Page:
Home / Component / Cases / Corsair 5000D AirFlow revisited – testing fan configurations!

Corsair 5000D AirFlow revisited – testing fan configurations!

When we recently reviewed the Corsair 5000D AirFlow case we used a cooling configuration with nine Corsair LL120 fans, mainly for the banging RGB. Temperatures were fine, the finished PC looked good and we were happy… but a number of viewers posted comments below the video pointing out the three side fans were in exhaust where they reckoned side intakes would do a better job.

Watch the video via our VIMEO Channel (Below) or over on YouTube at 2160p HERE

We are currently working on a review of the Corsair MP600 Pro Hydro X liquid cooled SSD so this was the ideal opportunity to revisit the 5000D AirFlow and check out the fan configuration. As you will see in our video we first installed the temperature sender in the Corsair Hydro X XD5 pump/reservoir which allowed us to use the Hydro X profile in Corsair’s iCUE management software. This worked in a far more satisfactory manner than the Quiet or Extreme fan profiles as the fan speed would ramp up based on coolant temperature.

The problem, as you will have seen, was that iCUE was unhappy handling the two Corsair Commander Pro units were were using with the nine fans as the temp sender was only reporting to one of the two Commanders. By any definition this is a niche use case and while it was frustrating we struggle to claim it is a major problem. We followed Corsair’s advice and hooked six of the fans into the fan repeater hub that comes with the 5000D AirFlow and then connected the hub to one Commander Pro and removed the other.

As we showed in the video, the nine fans would work perfectly happily and then suddenly iCUE would become flaky and some of the fans would simply vanish from the control system. In other words, while we liked the Hydro X fan profile we were unable to get it to work consistently. We ended up removing three of the fans and connecting the six remaining fans to one Commander Pro and at that stage everything was fine.

Cooling Performance

Test System:

  • Processor: AMD Ryzen 9 3900X (12 cores/24 threads)
  • Motherboard: Gigabyte X570 Aorus Elite
  • Memory: 32GB Corsair Dominator Platinum RGB DDR4-3200MHz
  • Graphics card: Sapphire Radeon RX 6800 XT 16GB
  • Power supply: Corsair AX1600i 1600W Titanium
  • SSD: Sabrent Rocket M.2 NVMe 4.0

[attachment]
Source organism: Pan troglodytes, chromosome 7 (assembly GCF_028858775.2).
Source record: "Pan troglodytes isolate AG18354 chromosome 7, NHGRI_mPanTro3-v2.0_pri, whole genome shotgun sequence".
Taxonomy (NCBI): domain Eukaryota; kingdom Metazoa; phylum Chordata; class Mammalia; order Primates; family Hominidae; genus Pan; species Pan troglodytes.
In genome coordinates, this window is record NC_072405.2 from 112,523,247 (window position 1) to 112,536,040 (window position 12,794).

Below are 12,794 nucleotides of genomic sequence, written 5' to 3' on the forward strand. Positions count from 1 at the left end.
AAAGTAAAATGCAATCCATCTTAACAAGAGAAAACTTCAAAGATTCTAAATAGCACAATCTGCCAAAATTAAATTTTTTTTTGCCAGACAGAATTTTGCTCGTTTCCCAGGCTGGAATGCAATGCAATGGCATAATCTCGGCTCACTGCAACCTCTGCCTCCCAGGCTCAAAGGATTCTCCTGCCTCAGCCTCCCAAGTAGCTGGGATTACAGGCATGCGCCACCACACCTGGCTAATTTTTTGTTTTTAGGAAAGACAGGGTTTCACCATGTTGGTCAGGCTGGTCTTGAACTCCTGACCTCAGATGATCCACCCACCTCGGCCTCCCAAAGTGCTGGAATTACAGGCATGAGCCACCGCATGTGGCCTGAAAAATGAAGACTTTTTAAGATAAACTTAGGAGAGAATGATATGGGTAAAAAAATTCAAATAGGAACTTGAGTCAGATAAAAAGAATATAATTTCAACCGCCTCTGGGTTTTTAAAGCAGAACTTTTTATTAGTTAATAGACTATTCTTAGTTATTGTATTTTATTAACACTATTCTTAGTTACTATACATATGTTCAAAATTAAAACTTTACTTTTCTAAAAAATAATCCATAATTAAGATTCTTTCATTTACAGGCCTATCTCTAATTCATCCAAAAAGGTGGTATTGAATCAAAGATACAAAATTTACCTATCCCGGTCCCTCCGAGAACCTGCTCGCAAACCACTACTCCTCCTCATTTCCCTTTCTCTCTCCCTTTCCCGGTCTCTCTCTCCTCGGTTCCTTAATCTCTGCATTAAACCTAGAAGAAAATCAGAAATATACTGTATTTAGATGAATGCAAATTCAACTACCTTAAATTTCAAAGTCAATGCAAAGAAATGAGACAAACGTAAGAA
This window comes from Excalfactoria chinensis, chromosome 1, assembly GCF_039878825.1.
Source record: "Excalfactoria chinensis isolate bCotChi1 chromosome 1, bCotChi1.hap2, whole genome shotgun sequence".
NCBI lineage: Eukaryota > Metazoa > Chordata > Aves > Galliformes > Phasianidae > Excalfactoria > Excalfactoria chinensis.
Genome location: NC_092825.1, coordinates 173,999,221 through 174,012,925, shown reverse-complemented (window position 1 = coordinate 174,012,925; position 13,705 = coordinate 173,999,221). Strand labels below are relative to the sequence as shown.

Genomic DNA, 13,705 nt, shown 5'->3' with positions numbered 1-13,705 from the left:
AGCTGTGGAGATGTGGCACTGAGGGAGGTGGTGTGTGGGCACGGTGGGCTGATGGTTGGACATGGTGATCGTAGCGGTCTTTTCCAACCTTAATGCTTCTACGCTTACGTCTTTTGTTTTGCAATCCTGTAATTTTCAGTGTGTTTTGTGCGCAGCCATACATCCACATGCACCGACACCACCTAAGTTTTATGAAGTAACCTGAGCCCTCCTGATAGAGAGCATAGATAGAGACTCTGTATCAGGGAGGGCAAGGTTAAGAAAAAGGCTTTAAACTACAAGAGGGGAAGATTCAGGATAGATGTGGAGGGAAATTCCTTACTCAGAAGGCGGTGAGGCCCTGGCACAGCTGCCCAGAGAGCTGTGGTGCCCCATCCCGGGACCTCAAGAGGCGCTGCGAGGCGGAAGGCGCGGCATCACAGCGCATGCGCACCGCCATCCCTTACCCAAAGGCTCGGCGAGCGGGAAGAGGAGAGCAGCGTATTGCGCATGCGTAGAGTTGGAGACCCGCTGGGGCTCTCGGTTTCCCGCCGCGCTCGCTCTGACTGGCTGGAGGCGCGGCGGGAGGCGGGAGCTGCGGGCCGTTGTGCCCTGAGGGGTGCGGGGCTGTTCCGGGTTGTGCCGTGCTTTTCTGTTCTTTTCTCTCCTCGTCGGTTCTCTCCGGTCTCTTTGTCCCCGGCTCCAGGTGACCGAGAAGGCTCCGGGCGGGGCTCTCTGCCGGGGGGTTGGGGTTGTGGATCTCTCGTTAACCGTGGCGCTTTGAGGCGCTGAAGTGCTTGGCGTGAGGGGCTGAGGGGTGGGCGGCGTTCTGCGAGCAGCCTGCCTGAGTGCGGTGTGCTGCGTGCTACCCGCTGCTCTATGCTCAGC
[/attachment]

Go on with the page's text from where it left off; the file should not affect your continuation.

• OS: Windows 10

Custom Loop Cooling:

  • Pump/Reservoir Corsair XD5 RGB
  • CPU Block Corsair XC7 RGB
  • Radiator Corsair XR5 360
  • Fittings Corsair XF
  • Soft Tube Corsair XT
  • Coolant Corsair XL5

This is the original chart from our 5000D AirFlow review.

This chart shows the three fan configurations, all running in Quiet mode and it is clear there is a benefit using the side radiator position for intake rather than exhaust.

Cooling Performance Overview

We have demonstrated the KitGuru audience was quite correct to ask for the front and side fans to be used in intake with the top and rear fans in exhaust, however the benefit is fairly slight at three degrees C. While we welcome lower CPU temperatures, for all the reasons stated above and in the video we have actually chosen to run this system with six fans and the side position blanked off. This doesn’t hurt temperatures to any great extent and it helps cable management and PWM control. Just as importantly we consider that six fans is a reasonable number for an enthusiast while nine fans are more of an extreme use case.

Closing Thoughts

During our review of the Corsair 5000D AirFlow we were confident the case lived up to its AirFlow name and provided decent cooling. Nonetheless it was surprising for us to see that making big changes to the fan configuration resulted in relatively small changes in temperatures. Our chosen AMD Ryzen 9 5900X is a serious CPU and will show up the weakness in any cooling system so we are working in a narrow range between ‘good’ and ‘very good’. This meant we were able to change to a cooling set-up that was considerably more straightforward and which avoided problems with Corsair’s iCUE software.

There are some interesting comments below this video from the KitGuru audience that discuss conflicts between HWiNFO and iCUE and while these might be correct we are not certain they go to the heart of the issues we suffered. Clearly there is no requirement to use a utility such as HWiNFO, however we consider it to be one of the best pieces of software in our toolkit. By contrast Corsair iCUE is an absolute necessity for anyone who has Corsair RGB products to control. We do not consider it is unreasonable to want them to work happily together.

KitGuru says: Testing different hardware combos can lead to frustrating times however the results are both interesting and informative.

Become a Patron!

Check Also

Intel NUC 9 Extreme Water Cooling Project – Part 5

The final part is here - let's take a look at the finished NUC 9 Extreme mod!